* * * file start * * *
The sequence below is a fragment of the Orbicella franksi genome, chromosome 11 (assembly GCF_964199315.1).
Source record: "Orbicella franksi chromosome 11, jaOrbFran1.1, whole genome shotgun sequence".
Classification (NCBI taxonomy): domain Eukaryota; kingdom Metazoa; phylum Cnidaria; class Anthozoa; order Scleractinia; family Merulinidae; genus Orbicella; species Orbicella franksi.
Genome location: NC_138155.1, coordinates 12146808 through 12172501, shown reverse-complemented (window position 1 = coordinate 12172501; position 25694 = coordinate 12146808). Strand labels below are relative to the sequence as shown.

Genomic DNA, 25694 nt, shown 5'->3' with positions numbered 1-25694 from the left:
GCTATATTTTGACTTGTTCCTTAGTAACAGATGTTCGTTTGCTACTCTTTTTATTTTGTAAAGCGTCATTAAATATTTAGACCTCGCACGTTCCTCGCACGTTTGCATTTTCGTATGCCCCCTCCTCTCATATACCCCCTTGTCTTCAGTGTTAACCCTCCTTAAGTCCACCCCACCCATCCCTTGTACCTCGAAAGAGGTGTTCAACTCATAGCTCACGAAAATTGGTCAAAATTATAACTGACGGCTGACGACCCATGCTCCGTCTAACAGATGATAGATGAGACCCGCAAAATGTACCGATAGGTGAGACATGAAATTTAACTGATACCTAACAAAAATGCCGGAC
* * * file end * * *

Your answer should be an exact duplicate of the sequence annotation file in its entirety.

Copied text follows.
The sequence below is a fragment of the Orbicella franksi genome, chromosome 11 (assembly GCF_964199315.1).
Source record: "Orbicella franksi chromosome 11, jaOrbFran1.1, whole genome shotgun sequence".
Classification (NCBI taxonomy): domain Eukaryota; kingdom Metazoa; phylum Cnidaria; class Anthozoa; order Scleractinia; family Merulinidae; genus Orbicella; species Orbicella franksi.
Genome location: NC_138155.1, coordinates 12146808 through 12172501, shown reverse-complemented (window position 1 = coordinate 12172501; position 25694 = coordinate 12146808). Strand labels below are relative to the sequence as shown.

Genomic DNA, 25694 nt, shown 5'->3' with positions numbered 1-25694 from the left:
GCTATATTTTGACTTGTTCCTTAGTAACAGATGTTCGTTTGCTACTCTTTTTATTTTGTAAAGCGTCATTAAATATTTAGACCTCGCACGTTCCTCGCACGTTTGCATTTTCGTATGCCCCCTCCTCTCATATACCCCCTTGTCTTCAGTGTTAACCCTCCTTAAGTCCACCCCACCCATCCCTTGTACCTCGAAAGAGGTGTTCAACTCATAGCTCACGAAAATTGGTCAAAATTATAACTGACGGCTGACGACCCATGCTCCGTCTAACAGATGATAGATGAGACCCGCAAAATGTACCGATAGGTGAGACATGAAATTTAACTGATACCTAACAAAAATGCCGGAC